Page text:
MEAA statement to the inquiry into political interference in the ABC
Statement by MEAA chief executive Paul Murphy to a public hearing of the Senate Environment and Communications References Committee as part of its inquiry into allegations of political interference in the Australian Broadcasting Corporation (ABC) – in Sydney, Tuesday March 5 2019.
MEAA expressed grave concerns with the conduct of the former ABC chair, Mr Milne, at the time his views concerning senior ABC editorial staff were publicly aired, shortly before his and Ms Guthrie’s departure from the corporation. MEAA and its members abhor selective and/or politically motivated interventions by senior ABC personnel. We are dismayed by members of the political class continually undermining the ABC by sniping, carping and punishing the ABC, and by encouraging dissent towards the corporation, ordering meritless inquiries, cutting funds and, on occasion, stacking its board. For the record, MEAA submits that complaints concerning editorial staff or perceived institutional bias should be aired and considered in an orderly and dispassionate manner where the principles of procedural fairness are observed. There should be no room for senior ABC officers to prosecute complaints outside of such processes.
In our submission, we didn’t seek to further canvass the events of September last year. We believe that this inquiry should focus on the systems that enabled those events to occur and on measures to ensure that board selection processes are sound and are not polluted by political interference. We concentrated our comments on terms of reference (c), (d) and (e). For the reasons set out in our submission, we make a total of 12 recommendations, and those are in three main areas: firstly, strengthening the independent selection process for board positions, removing political considerations from them and making them more transparent; secondly, replacing ad hoc and seemingly endless efficiency reviews with set, fixed term reviews based on consistent criteria and introducing independent external advice to guide triennial funding decisions; and, thirdly, reviewing the existing internal complaints handling processes.
On the first point around board appointments, we believe the initiative to establish an independent selection process some years ago for the ABC board was a good one, reflecting the need for the public to have confidence that board members would be selected based on merit and be capable of defending the independence and integrity of their public broadcaster. Multiple recent examples of the minister bypassing that process have, in our submission, produced a board not best fit to fulfil its duties. The perception of political favouritism in any appointment undermines public confidence, and, to be honest, the perception we have is that the minister of the day views the independent selection process as little more than an obstacle course to be overcome before making the appointment that they desire. In our submission, legislation should be amended so that no future appointments can be made outside of proper consideration and recommendation by the independent nomination panel.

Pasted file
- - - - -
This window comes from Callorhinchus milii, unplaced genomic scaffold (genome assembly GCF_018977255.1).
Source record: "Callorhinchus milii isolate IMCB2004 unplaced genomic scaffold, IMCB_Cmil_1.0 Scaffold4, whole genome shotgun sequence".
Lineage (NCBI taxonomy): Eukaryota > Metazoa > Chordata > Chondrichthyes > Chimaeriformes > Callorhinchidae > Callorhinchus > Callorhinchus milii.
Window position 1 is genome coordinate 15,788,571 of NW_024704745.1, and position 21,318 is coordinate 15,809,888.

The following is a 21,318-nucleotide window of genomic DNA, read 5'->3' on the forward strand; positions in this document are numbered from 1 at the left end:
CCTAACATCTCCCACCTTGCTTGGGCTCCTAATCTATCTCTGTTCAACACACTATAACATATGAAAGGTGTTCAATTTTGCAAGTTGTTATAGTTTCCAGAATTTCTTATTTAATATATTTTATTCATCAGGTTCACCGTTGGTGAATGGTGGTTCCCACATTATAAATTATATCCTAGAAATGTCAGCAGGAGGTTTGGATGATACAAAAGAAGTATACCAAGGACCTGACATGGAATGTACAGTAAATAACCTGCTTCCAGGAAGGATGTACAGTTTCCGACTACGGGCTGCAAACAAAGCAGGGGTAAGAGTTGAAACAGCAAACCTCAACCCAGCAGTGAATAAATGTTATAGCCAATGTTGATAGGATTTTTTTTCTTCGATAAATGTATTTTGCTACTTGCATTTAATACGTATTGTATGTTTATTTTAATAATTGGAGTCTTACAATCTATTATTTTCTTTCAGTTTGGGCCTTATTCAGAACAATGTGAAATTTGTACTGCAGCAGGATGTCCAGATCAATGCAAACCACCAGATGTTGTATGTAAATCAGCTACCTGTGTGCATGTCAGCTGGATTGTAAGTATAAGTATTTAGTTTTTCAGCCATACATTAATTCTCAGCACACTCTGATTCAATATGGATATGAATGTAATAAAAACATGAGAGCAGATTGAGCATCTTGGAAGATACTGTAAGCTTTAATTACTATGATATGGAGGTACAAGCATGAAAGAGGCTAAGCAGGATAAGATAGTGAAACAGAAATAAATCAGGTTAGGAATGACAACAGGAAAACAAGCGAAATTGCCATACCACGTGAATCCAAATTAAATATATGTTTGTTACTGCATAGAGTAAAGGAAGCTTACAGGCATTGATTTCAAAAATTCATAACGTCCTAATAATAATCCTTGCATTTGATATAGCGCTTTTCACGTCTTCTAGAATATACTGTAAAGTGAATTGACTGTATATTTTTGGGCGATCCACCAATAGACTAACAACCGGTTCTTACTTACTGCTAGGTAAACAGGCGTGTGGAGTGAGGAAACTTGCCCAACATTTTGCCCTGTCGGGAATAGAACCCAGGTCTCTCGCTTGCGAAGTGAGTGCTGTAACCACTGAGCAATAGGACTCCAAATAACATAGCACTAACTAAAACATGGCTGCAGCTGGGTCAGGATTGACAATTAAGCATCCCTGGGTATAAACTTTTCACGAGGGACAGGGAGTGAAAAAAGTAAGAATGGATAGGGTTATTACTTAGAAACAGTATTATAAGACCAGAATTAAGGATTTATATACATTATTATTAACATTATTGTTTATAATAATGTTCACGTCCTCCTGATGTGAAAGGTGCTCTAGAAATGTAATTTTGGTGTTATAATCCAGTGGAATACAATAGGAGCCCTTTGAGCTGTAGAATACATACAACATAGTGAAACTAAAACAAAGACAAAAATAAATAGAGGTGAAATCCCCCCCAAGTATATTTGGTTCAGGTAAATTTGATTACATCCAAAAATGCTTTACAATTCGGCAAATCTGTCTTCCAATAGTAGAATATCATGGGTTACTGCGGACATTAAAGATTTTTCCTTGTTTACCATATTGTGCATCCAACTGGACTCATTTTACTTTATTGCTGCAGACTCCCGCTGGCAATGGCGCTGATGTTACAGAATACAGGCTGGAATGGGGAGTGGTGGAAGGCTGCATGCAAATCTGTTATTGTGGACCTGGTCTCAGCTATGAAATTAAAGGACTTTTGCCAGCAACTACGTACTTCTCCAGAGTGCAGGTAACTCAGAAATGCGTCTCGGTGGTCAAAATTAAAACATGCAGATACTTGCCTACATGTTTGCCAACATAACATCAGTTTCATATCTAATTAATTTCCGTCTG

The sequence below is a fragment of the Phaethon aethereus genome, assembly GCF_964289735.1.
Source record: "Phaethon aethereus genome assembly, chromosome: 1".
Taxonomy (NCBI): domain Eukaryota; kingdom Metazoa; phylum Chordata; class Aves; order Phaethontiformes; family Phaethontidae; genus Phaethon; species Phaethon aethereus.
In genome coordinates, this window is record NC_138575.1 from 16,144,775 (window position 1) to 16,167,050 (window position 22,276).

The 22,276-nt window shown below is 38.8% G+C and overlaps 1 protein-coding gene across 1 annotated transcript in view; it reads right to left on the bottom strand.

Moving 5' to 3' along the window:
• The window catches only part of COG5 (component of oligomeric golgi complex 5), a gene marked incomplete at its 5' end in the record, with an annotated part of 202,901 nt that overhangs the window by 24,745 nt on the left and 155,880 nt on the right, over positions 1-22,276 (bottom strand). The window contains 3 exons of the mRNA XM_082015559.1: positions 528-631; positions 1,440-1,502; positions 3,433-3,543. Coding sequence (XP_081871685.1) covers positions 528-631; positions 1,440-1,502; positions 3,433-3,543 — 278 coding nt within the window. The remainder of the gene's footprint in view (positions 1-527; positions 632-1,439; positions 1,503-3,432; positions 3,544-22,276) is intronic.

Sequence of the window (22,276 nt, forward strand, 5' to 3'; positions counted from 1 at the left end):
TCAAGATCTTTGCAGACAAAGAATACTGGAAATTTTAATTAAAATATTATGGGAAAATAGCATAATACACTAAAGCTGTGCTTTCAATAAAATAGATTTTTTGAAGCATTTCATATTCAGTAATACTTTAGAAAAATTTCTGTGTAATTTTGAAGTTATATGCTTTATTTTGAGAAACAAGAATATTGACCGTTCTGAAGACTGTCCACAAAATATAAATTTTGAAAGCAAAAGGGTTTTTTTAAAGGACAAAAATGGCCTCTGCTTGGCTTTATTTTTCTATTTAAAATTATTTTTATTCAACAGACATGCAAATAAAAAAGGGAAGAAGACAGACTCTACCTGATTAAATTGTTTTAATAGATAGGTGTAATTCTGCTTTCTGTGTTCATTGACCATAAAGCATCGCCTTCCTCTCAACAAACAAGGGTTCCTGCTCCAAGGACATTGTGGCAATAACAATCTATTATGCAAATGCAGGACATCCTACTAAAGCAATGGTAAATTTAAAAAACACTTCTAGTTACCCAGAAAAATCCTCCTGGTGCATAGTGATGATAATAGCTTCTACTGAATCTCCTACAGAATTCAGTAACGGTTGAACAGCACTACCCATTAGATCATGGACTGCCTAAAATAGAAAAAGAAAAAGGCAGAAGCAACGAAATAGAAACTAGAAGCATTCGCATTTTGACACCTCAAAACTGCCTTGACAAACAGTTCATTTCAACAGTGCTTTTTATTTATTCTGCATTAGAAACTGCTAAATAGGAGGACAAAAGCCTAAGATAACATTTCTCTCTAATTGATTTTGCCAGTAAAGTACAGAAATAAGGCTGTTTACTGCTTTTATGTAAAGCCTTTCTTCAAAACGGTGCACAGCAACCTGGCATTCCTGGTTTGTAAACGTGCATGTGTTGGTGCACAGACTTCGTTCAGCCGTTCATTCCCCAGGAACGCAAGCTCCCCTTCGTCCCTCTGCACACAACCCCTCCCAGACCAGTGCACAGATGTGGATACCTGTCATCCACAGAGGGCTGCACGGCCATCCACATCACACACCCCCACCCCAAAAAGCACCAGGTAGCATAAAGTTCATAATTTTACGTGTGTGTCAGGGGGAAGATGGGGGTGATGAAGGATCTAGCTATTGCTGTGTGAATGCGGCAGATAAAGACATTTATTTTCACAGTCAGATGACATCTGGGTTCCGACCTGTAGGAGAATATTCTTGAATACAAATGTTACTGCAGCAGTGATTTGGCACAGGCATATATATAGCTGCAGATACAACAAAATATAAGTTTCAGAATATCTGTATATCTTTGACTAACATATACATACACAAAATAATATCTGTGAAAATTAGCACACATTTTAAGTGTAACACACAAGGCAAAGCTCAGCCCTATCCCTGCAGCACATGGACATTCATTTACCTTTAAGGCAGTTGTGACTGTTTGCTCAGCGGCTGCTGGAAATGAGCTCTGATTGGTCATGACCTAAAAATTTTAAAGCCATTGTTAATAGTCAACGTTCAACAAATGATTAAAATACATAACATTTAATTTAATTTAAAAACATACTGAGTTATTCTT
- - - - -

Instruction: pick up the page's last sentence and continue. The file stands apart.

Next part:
We also make recommendations regarding board composition, specifically to extend the ban on former political officeholders being appointed to the board and to bar them from appointment to the independent nomination panel. We also recommend specifying that at least half the board should have experience in journalism or broadcasting, and for the creation also of an additional staff elected board position.
On funding, we note that since 2014 the ABC has faced funding cuts of more than $350 million and the resulting loss of hundreds of jobs. On one analysis, referred to in our submission, Australia invests 34 per cent less per person in public broadcasting than is the average figure for comparable democracies. Our submission notes that the ABC has been subject to no less than 16 efficiency reviews in the last 20 years. These reviews are often perceived as being driven by political considerations.
No-one argues the ABC should not be subject to efficiency reviews. Like all public institutions, it must be accountable for the use of public money. But reviews should be on a regular cycle, rather than being announced ad hoc, and should be conducted on consistent and transparent criteria. With regard to triennial funding, in our submission the engagement of independent advisers to assist government in assessing appropriate funding levels would be of great benefit.
And finally, in relation to the complaints processes, we have fielded several complaints from ABC personnel about the manner in which the ABC’s Audience and Consumer Affairs unit deals with complaints. The ACA fielded 26,850 complaints in 2017. It examines all manner of complaints, from subtitling errors to claims of bias in reporting. Of those complaints, 120 were upheld in 2017. On occasion, it receives multiple complaints from business and community organisations that allege an ingrained bias against their interests. A number of cases where such bias has been alleged have seen the ACA arrive at preliminary and sometimes final findings about bias without first providing allegations to the editorial staff member concerned. MEAA submits that the ABC’s complaints system must inform relevant staff of editorial complaints without fail. In addition, the person whose behaviour is complained about must have the ability to respond directly to the allegation before a preliminary or final decision is made. Anything less is a denial of natural justice and actually serves to undermine the integrity of the complaints process itself.
See Hansard for the complete statement made to the inquiry’s public hearing.